What genre do you write in and where can we find your books?

Thea’s Three Mashup on reading #amblogging

Thea’s Three Mashup

May 20, 2011

This week is all about reading and reader reaction.

1. Mariyta’s Musings: Why She’ll only buy indie authors

2. Big Al’s Books and Pals is a review site. (Big Al gave Anomaly 5 stars) and Big Al has a very active forum thread on Amazon.com. I really enjoy how he puts reviews together. You might want to check him out and see what he’s read lately.

3. I’m pretty sure i fail still at the tips on this posting, but it talks about creating great content that readers can read with ease. I just kind of happened upon it, so I’m not sure of the blog name (I think it’s 1st web design). but you see the linkie thingie, right? click, read, and learn.

That’s it for this week. I’m having fun doing these mashups. If you’ve found a place you liked this week, feel free to add the link below in the comments section.

of virtual nods and finding yourself on someone’s blog @goblinwriter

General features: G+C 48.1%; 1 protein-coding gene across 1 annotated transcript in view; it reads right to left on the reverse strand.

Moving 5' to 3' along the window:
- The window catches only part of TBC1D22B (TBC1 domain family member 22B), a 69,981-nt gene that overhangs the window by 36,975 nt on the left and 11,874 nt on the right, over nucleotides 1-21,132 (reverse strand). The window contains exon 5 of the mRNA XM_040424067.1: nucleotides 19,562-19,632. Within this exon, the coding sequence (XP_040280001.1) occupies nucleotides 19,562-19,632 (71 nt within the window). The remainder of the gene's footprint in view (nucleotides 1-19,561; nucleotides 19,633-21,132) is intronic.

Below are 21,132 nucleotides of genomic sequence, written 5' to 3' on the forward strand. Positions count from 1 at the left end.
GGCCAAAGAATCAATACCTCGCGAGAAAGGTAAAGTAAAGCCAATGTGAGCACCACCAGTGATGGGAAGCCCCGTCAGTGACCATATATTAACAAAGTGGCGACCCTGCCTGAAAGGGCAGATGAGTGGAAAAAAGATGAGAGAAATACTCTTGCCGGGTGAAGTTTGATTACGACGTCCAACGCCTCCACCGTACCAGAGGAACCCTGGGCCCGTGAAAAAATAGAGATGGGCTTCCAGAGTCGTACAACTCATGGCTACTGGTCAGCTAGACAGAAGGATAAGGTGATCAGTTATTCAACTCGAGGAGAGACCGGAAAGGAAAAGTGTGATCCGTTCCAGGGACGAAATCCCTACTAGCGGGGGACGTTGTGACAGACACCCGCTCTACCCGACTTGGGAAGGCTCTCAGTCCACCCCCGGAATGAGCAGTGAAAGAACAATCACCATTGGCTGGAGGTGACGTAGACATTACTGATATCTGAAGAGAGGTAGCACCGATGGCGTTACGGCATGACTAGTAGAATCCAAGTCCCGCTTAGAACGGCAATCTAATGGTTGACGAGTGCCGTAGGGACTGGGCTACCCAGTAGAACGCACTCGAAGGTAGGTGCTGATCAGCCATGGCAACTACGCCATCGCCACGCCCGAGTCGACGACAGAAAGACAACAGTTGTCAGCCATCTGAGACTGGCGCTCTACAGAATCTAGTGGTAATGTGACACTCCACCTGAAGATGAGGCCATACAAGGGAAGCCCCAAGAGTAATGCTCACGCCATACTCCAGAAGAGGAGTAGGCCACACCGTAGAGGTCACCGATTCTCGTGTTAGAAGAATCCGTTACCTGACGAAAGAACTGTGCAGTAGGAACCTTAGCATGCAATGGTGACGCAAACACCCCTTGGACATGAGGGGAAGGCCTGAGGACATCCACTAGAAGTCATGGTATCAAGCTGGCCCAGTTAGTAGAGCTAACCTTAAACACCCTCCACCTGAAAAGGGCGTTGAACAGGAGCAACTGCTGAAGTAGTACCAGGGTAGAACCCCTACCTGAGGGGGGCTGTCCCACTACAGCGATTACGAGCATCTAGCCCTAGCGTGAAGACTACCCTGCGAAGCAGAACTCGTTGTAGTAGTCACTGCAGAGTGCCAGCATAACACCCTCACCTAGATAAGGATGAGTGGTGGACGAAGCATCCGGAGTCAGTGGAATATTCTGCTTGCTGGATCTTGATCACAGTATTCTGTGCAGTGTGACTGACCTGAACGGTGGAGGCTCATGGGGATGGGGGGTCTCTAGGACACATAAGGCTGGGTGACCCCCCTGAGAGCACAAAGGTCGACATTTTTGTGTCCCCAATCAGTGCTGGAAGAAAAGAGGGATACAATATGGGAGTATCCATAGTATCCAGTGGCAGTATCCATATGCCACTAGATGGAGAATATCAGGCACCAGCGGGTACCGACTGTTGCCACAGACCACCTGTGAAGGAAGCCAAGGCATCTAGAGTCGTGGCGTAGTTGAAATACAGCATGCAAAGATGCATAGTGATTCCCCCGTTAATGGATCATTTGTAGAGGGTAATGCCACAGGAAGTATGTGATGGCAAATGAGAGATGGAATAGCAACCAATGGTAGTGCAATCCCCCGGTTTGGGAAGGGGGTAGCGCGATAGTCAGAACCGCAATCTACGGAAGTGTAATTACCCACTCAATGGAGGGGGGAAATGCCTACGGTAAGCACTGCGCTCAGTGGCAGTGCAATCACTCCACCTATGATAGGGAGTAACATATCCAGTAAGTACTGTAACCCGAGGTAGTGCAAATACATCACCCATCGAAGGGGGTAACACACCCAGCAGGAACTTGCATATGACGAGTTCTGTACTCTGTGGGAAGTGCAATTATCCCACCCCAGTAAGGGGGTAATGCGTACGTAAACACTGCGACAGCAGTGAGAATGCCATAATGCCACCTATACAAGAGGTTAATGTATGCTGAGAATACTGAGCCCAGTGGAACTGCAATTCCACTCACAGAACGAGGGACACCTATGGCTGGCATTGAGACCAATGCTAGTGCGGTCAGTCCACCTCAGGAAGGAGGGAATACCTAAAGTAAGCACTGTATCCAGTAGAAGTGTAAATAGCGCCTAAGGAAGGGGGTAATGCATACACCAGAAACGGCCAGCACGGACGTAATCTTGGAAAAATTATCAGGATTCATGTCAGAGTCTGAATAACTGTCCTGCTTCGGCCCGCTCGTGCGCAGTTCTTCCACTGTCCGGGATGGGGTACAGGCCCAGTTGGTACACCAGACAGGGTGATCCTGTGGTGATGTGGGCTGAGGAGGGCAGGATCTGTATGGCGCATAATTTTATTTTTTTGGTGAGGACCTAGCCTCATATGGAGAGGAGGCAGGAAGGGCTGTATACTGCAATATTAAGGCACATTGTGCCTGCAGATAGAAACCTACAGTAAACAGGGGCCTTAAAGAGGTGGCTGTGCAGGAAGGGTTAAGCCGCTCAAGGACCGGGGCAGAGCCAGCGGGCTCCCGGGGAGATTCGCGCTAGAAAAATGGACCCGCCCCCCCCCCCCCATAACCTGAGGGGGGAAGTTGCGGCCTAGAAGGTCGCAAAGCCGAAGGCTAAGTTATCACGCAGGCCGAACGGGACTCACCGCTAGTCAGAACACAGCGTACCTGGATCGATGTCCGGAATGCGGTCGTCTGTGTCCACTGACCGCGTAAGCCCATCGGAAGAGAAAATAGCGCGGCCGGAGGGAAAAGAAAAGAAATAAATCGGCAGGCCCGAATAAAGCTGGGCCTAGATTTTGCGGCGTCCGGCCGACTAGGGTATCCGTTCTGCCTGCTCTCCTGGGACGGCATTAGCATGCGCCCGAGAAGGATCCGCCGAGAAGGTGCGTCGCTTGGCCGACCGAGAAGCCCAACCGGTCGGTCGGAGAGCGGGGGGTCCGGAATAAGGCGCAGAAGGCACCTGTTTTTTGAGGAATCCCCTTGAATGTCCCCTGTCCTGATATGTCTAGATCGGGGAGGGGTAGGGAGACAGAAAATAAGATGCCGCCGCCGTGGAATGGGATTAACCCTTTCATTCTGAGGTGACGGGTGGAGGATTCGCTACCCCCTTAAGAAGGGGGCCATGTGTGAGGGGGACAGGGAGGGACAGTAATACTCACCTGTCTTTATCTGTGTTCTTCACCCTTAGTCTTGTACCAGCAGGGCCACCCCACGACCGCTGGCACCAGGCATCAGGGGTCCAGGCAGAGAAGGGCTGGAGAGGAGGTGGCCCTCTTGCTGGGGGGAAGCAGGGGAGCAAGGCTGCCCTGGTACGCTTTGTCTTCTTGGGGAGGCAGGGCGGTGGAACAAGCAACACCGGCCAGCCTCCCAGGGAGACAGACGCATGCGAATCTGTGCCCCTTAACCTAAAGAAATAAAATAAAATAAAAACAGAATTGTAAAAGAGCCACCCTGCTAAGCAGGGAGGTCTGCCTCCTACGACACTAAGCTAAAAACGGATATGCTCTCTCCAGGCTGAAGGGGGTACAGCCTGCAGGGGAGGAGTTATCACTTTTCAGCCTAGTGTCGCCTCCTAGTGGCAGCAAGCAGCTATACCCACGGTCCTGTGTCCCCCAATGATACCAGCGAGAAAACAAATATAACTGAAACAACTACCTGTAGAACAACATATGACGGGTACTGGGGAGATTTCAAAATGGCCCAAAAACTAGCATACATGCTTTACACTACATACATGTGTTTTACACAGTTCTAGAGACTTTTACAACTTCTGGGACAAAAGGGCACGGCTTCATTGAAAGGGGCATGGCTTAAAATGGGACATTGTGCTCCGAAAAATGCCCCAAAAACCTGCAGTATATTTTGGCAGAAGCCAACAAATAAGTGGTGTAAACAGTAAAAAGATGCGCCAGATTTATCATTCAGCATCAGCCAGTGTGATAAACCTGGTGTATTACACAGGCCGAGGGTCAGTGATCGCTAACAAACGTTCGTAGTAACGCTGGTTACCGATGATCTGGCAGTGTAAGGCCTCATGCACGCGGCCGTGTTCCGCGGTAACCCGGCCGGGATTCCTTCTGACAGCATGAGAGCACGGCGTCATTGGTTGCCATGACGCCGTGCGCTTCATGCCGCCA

Quite unexpected, and really, quite thrilling. I started to see an uptick in visits to my blog late today from another link. I thought: “Hmmm. How intriguing.”

Well, in truth, I thought, “WTF?”

Of course, I immediately clicked and read the blog post that my visitors were linking from, which turned into a really great posting about what kinds of things to keep in mind if you’re a writer writing a blog. Please go read it. It’s truth, plain and simple and very much worth the two minutes of my time to read. It’s at Ebook Endeavors, a blog kept by Lindsay Buroker (who tweets as @goblinwriter..give a follow, will ya?)

So I can’t do much by way of thank yous, but I can list some things here at GonzoInk and tell you the cover art is drool worthy. (as I’m sure you can see from the pic I just stuck in) It links to the amazon page, btw, just in case you’re inclined to check it out or sample.